Rental rating plan a work in progress

Dave Cull
Dave Cull
An extra rate charge is likely to affect some of Dunedin's short-term accommodation providers from next year, but exactly how it will work still needs some tweaking.

Options for creating a new rating charge for residential properties being used for short-term visitor accommodation were presented to councillors at a full meeting of the Dunedin City Council yesterday.

After nearly an hour of debate about the exact details of who would be targeted by the new rating method and how it would be enforced, councillors voted to support a new rating method which would be applied from July 2020.

The details of any new method will be included in the council's 2020-21 annual plan and staff will investigate a targeted rate as an alternative to the proposed differentiated general rate.

The new rate will be charged to properties where the owners were not living in the dwelling or where a separately used or inhabited part was being hired out for short-term accommodation.

There would be a comprehensive consultation with the community on any rating charge before it was enacted.

Staff presented councillors with options to create a new rating category which would target properties used entirely for short-term rentals and are booked for a certain number of nights a year.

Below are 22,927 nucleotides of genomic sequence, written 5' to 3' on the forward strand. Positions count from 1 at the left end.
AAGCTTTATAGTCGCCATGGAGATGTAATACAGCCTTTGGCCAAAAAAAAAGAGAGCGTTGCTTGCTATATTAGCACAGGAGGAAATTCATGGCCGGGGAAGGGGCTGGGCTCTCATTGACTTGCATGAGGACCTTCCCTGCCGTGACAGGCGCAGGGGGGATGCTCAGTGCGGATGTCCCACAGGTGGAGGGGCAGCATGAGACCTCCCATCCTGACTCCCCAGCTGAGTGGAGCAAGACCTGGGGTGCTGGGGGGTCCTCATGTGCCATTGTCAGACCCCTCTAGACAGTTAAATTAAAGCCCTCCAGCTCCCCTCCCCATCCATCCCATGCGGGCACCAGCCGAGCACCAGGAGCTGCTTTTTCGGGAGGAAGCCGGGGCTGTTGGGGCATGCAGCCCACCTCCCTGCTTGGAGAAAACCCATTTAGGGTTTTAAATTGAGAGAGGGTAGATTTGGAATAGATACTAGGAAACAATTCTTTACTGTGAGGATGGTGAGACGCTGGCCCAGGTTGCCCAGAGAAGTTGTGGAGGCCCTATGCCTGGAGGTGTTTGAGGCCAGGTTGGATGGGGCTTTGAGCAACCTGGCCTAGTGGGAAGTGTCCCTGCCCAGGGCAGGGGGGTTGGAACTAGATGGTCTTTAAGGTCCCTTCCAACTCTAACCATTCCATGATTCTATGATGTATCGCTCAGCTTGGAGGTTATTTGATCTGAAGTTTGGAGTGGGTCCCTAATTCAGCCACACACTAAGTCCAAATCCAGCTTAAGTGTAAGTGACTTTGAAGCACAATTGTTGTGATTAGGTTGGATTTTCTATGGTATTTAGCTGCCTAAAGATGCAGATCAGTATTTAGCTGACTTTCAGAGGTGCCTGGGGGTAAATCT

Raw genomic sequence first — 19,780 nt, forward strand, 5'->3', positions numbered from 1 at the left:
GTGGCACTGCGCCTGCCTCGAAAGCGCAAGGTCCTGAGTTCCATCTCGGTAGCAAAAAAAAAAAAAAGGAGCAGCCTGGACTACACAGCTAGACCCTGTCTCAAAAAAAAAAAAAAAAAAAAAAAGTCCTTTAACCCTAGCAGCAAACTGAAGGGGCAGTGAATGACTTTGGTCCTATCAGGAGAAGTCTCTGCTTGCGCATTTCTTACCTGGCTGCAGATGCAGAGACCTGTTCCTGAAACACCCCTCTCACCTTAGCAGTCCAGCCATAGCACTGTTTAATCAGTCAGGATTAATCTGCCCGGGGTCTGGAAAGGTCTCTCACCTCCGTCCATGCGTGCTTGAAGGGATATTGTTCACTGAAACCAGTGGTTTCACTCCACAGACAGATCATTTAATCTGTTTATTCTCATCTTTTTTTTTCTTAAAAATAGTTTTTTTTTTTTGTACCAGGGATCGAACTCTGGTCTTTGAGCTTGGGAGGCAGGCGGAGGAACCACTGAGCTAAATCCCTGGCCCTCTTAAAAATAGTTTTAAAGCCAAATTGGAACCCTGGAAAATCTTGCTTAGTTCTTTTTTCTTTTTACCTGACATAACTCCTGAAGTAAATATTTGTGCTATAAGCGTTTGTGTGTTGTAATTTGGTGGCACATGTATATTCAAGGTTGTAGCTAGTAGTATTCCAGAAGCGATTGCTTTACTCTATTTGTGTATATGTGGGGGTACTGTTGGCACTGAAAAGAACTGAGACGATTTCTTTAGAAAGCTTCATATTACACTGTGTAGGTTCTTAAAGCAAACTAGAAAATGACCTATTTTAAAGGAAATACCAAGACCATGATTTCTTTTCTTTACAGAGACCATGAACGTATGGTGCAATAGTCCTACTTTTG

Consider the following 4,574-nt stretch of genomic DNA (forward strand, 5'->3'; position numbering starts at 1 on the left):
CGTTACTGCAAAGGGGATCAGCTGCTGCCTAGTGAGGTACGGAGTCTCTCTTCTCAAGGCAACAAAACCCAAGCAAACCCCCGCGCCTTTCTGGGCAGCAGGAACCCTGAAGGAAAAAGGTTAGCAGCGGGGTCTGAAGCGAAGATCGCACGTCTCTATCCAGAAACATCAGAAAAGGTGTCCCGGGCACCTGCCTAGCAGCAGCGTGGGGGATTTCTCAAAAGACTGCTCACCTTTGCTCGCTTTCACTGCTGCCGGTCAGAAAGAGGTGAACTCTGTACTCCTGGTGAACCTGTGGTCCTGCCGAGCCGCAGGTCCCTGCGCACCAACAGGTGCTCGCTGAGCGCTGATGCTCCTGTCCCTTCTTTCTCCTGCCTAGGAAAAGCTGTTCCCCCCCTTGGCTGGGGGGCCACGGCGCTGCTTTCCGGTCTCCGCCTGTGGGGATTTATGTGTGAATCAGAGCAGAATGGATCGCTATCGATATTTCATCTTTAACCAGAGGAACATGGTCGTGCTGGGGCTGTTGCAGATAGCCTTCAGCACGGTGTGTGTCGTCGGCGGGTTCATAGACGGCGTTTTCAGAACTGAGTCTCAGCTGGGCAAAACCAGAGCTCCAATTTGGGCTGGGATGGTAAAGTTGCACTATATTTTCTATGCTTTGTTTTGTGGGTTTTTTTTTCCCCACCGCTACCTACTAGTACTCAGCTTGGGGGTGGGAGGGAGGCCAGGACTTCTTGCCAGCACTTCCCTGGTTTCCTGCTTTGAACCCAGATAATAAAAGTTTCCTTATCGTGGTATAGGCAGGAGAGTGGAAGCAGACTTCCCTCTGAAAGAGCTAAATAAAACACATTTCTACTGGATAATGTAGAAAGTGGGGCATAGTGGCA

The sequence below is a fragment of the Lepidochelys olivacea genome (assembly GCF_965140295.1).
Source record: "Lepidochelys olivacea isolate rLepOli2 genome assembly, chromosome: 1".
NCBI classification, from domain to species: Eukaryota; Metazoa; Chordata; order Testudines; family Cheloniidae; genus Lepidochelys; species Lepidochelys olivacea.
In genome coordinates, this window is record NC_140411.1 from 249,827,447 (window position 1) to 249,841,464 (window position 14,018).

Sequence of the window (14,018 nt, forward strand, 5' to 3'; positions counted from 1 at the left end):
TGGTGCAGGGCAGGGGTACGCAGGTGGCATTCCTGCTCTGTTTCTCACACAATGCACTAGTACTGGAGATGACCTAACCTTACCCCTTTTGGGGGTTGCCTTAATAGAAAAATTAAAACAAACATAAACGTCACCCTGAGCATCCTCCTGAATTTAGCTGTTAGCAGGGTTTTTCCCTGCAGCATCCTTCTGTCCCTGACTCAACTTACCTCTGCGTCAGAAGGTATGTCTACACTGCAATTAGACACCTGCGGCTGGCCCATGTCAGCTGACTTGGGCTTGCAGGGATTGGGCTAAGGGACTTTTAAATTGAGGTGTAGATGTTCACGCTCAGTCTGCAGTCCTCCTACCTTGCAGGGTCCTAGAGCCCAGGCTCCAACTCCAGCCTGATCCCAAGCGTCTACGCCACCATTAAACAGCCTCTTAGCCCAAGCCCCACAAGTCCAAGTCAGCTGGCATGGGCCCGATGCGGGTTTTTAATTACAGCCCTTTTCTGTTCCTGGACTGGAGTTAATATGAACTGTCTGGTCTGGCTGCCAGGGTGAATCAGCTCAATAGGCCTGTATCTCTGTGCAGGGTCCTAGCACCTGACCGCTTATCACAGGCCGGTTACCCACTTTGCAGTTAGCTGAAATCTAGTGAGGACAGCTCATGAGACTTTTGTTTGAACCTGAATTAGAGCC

Only properties which were entirely rented out or where there were separately used or inhabited parts were to be included in the category.

Councillors queried staff about how any new rating category would be enforced and who would be included or excluded.

They were worried a rate could possibly affect property owners who rented out a room from time to time and were not making large amounts of money from it.

Before a vote on the options presented by staff could be voted on, Mayor Dave Cull put forward an alternative motion which supported a new rating method but would give staff time to investigate how a targeted rate might work.

Mr Cull said the issue was complicated and there was no perfect solution, but by tweaking the rating system slightly the council at least could find one solution.

BookaBatch general manager Peter Miles said if the proposal was adopted, it would unfairly target only one segment of the short-term rental market.

Only empty properties were rented out through BookaBatch, which has more than 100 listings in Dunedin, and the council was investigating an ill-fitting and unfair rating regime, Mr Miles said.

The company supported efforts to find a reasonable balance between regulation and addressing the economic impact of short-term rentals on local facilities and services, but it must be done in a fair and consistent manner, he said.

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